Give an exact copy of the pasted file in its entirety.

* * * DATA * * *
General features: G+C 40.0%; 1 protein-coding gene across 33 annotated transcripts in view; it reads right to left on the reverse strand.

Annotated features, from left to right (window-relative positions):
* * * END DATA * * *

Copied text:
General features: G+C 40.0%; 1 protein-coding gene across 33 annotated transcripts in view; it reads right to left on the reverse strand.

Annotated features, from left to right (window-relative positions):